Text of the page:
By Lisa Alvezi • April 30, 2021

    GRAVYTY FUNDRAISING ACADEMY: Major Gift Asks - Don't Do It Alone.

    GRAVYTY FUNDRAISING ACADEMYThis post comes from the Gravyty Fundraising Academy, a series that examines how fundraisers adapt and strategize to evolve what's possible through philanthropy.

    Gravyty Fundraising Academy: Lisa AlveziYour guide for the Gravyty Fundraising Academy is Director of Customer Success, Lisa Alvezi. Lisa has worked with countless fundraisers across Higher Education, Health Care, and Nonprofit organizations to transform fundraising. As a former frontline fundraiser herself, her goal is to help you see better results from your fundraising efforts.



    As fundraisers, we work diligently throughout the year to close meaningful gifts for our organizations, but making that ask can be a delicate process, especially when it comes to major gifts. Have you ever considered that you don't have to be the person to make that ask?

    We all know that fundraisers enlist others in the organization to cultivate donors and prospects. However, many savvy and veteran major gift officers take it a step further and let their colleagues make the ask. This approach ensures an emotional connection to the gift and increases the chances that it closes.

    Gravyty Fundraising Academy - Major Gift Asks Don't Do It Alone.

    So, who can you enlist to help you close a major gift?

    If possible, partner with someone who supports your organization financially or by volunteering their time. It's compelling to ask a donor or prospect to "join" them in support of the organization.

    Next, consider someone who aligns with the interests of your donor. This person can speak to how your organization will use the gift to support the donor's specific interest. Depending on your mission, you may have a former recipient of a gift explain how a generous donation to your organization transformed her life.

    When the ask amount grows more significant, you'll also want to enlist a high-level person with your organization -- perhaps in addition to a person who benefits from the gift. For example, your president, a vice president, dean, department chair, or trustee might be appropriate.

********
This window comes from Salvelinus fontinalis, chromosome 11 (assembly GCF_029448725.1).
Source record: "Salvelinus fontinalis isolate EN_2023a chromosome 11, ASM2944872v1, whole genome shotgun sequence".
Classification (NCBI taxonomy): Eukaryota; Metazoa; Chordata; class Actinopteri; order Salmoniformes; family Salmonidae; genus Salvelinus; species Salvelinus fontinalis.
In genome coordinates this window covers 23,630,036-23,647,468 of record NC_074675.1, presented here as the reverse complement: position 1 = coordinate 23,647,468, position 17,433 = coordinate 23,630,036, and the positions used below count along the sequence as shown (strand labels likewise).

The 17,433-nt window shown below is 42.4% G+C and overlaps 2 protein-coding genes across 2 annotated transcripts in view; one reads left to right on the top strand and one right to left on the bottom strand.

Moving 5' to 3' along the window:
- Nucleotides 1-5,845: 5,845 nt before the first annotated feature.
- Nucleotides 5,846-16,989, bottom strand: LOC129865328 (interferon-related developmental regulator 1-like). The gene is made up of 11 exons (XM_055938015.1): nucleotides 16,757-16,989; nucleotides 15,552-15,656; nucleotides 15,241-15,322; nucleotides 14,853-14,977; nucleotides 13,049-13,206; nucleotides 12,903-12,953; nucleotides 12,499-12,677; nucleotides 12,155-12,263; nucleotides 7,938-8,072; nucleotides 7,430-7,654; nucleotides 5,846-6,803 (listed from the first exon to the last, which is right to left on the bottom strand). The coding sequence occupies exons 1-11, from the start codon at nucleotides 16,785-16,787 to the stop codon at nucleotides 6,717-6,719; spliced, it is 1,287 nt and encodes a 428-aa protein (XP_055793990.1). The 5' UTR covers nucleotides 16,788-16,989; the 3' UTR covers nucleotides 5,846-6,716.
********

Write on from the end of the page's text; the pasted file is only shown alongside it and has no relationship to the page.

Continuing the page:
Here's a guide for partners you may want to enlist, depending on your organization's mission:

    Consider teachers/professors, researchers, students, parents, coaches, student-life staff, mental health counselors, financial aid officers, alumni, and trustees.

    Food Bank:
    Consider pantry workers, delivery people, volunteers, nutrition educators, and corporate donors.

    Consider RN case managers, patient health educators, family lounge receptionists, your M.D.s, and volunteers.

    Public Media:
    Consider program directors, news directors, your reporters (especially if you can choose a reporter who covers the beat of an interest area for your donor), volunteer managers, and volunteers.

    Consider pastors, priests, community leaders, student organization members, missionaries, camp counselors, Bible study organizers, and youth program directors.

    Performing Arts:
    Consider artistic directors, music directors, costume directors, education program directors, performers, and prominent season-ticket holders.

    If you’d like to learn more about how artificial intelligence can empower your organization to have a culture of philanthropy, personally reach new donors, and inspire giving at scale, click the button below and let's connect.



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